The nation's second-largest Indian tribe said on Tuesday that it would not be dictated to by the U.S. government over its move to banish 2,800 African Americans from its citizenship rolls.
"The Cherokee Nation will not be governed by the BIA," Joe Crittenden, the tribe's acting principal chief, said in a statement responding to the U.S. Bureau of Indian Affairs.
Crittenden, who leads the tribe until a new principal chief is elected, went on to complain about unnamed congressmen meddling in the tribe's self-governance.
The reaction follows a letter the tribe received on Monday from BIA Assistant Secretary Larry Echo Hawk, who warned that the results of the September 24 Cherokee election for principal chief will not be recognized by the U.S. government if the ousted members, known to some as "Cherokee Freedmen," are not allowed to vote.
The dispute stems from the fact that some wealthy Cherokee owned black slaves who worked on their plantations in the South. By the 1830s, most of the tribe was forced to relocate to present-day Oklahoma, and many took their slaves with them. The so-called Freedmen are descendants of those slaves.
After the Civil War, in which the Cherokee fought for the South, a treaty was signed in 1866 guaranteeing tribal citizenship for the freed slaves. [Darwin: My understanding is that the Cherokee actually split and fought a civil war among themselves, with a minority supporting the Union and a majority supporting the Confederacy -- they didn't all support the Confederacy.]
The U.S. government said that the 1866 treaty between the Cherokee tribe and the U.S. government guaranteed that the slaves were tribal citizens, whether or not they had a Cherokee blood relation.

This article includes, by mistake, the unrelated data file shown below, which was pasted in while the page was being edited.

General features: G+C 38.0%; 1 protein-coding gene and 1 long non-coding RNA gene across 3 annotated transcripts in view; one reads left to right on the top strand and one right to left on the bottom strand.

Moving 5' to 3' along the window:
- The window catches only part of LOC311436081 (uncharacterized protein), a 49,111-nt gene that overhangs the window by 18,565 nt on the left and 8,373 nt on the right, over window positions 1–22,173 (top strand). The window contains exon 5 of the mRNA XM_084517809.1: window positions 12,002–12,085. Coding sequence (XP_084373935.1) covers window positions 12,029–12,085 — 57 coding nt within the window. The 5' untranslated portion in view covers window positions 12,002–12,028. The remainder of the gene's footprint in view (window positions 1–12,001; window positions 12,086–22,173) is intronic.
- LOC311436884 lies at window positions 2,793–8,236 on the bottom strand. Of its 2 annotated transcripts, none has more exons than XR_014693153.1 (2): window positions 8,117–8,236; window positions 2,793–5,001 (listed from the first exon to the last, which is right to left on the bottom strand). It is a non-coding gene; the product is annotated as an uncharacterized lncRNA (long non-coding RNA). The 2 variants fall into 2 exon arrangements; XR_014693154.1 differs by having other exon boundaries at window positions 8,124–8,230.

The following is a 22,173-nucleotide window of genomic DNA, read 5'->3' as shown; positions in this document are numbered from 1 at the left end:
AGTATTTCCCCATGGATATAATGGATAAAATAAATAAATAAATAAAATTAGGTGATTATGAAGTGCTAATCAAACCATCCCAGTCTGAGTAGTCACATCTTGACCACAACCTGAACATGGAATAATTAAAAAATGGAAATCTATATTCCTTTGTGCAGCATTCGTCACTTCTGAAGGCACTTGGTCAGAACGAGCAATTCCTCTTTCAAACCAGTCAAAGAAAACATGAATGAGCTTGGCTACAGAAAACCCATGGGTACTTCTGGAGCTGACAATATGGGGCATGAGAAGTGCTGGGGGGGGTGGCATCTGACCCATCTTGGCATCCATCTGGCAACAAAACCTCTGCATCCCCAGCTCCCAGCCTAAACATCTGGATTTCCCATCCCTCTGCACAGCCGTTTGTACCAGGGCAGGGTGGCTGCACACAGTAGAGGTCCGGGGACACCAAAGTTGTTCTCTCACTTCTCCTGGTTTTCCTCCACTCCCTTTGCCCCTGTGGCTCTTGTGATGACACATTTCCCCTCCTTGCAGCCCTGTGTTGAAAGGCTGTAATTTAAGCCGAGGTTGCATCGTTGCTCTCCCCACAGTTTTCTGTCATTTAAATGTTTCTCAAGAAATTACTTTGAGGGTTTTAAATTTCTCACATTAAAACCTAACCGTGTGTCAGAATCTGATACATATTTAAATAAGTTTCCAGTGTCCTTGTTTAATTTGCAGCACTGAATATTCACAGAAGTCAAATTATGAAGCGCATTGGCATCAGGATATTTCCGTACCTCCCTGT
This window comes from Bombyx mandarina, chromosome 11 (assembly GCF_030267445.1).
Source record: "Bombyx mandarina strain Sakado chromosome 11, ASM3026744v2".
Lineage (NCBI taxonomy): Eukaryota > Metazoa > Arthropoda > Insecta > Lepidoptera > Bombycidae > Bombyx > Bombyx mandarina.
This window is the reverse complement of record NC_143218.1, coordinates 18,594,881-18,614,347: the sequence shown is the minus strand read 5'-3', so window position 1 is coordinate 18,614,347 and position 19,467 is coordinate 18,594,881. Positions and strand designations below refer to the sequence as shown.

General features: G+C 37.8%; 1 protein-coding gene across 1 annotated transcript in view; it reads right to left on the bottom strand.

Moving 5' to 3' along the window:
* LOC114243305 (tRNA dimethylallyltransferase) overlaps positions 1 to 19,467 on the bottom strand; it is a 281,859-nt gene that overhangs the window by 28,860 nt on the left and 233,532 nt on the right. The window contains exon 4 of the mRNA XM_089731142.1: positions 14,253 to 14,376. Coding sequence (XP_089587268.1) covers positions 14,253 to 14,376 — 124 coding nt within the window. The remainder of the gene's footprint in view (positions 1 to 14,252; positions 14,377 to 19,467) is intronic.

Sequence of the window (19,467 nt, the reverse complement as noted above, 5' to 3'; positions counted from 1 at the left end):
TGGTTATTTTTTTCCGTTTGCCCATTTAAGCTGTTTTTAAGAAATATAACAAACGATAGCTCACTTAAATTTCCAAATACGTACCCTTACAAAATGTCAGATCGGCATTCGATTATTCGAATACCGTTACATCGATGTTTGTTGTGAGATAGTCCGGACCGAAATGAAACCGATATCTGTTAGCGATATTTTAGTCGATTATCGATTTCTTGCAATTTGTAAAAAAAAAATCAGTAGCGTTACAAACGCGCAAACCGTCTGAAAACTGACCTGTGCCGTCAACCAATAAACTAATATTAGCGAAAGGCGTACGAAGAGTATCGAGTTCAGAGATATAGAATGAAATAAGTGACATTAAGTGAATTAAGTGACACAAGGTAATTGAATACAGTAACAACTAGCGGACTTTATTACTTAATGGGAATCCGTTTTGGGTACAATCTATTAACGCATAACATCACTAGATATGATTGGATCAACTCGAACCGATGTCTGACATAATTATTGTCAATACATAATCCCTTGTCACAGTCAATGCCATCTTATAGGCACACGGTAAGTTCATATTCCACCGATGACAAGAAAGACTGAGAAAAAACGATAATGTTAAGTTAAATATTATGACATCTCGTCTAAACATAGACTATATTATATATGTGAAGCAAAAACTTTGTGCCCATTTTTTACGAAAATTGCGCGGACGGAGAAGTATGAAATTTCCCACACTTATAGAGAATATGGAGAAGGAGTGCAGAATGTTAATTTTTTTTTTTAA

The African Americans lost their citizenship last month when the Cherokee Supreme Court voted to support the right of tribal members to change the tribe's constitution on citizenship matters.
The change meant that Cherokee Freedmen who could not prove they have a Cherokee blood relation were no longer citizens, making them ineligible to vote in tribal elections or receive benefits.
Besides pressure from the BIA to accept the 1866 Treaty as the law of the land, the U.S. Department of Housing and Urban Development is withholding a $33 million disbursement to the tribe over the Freedmen controversy.
Attorneys in a federal lawsuit in Washington are asking a judge to restore voting rights for the ousted Cherokee Freedmen in time for the September 24 tribal election for Principal Chief.
Thursday, September 15, 2011
Feds and Cherokees Fall Out Over Whether Descendants of Indians' Slaves Have Tribal Status
I found this modern fall-out of 150-year-old problems interesting -- in part because it touches on the effect of the Civil War on Indian tribes, something which also comes into a book (Empire of the Summer Moon) which I just finished reading about the Comanche wars.